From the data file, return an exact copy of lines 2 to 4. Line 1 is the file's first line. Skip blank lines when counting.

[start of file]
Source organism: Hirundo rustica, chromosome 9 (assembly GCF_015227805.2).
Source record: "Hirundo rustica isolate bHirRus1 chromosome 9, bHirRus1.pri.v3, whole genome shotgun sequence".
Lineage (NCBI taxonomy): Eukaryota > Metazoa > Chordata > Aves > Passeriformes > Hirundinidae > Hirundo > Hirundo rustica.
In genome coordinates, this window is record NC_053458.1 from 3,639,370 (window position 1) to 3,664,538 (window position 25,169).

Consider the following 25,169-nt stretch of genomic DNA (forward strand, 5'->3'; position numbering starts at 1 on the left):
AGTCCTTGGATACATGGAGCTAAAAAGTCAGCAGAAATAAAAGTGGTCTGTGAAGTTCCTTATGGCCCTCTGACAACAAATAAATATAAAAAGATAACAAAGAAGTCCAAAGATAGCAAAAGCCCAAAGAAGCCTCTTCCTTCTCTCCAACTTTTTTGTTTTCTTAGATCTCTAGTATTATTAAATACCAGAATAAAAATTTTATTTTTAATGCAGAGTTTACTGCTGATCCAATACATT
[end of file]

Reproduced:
Source record: "Hirundo rustica isolate bHirRus1 chromosome 9, bHirRus1.pri.v3, whole genome shotgun sequence".
Lineage (NCBI taxonomy): Eukaryota > Metazoa > Chordata > Aves > Passeriformes > Hirundinidae > Hirundo > Hirundo rustica.
In genome coordinates, this window is record NC_053458.1 from 3,639,370 (window position 1) to 3,664,538 (window position 25,169).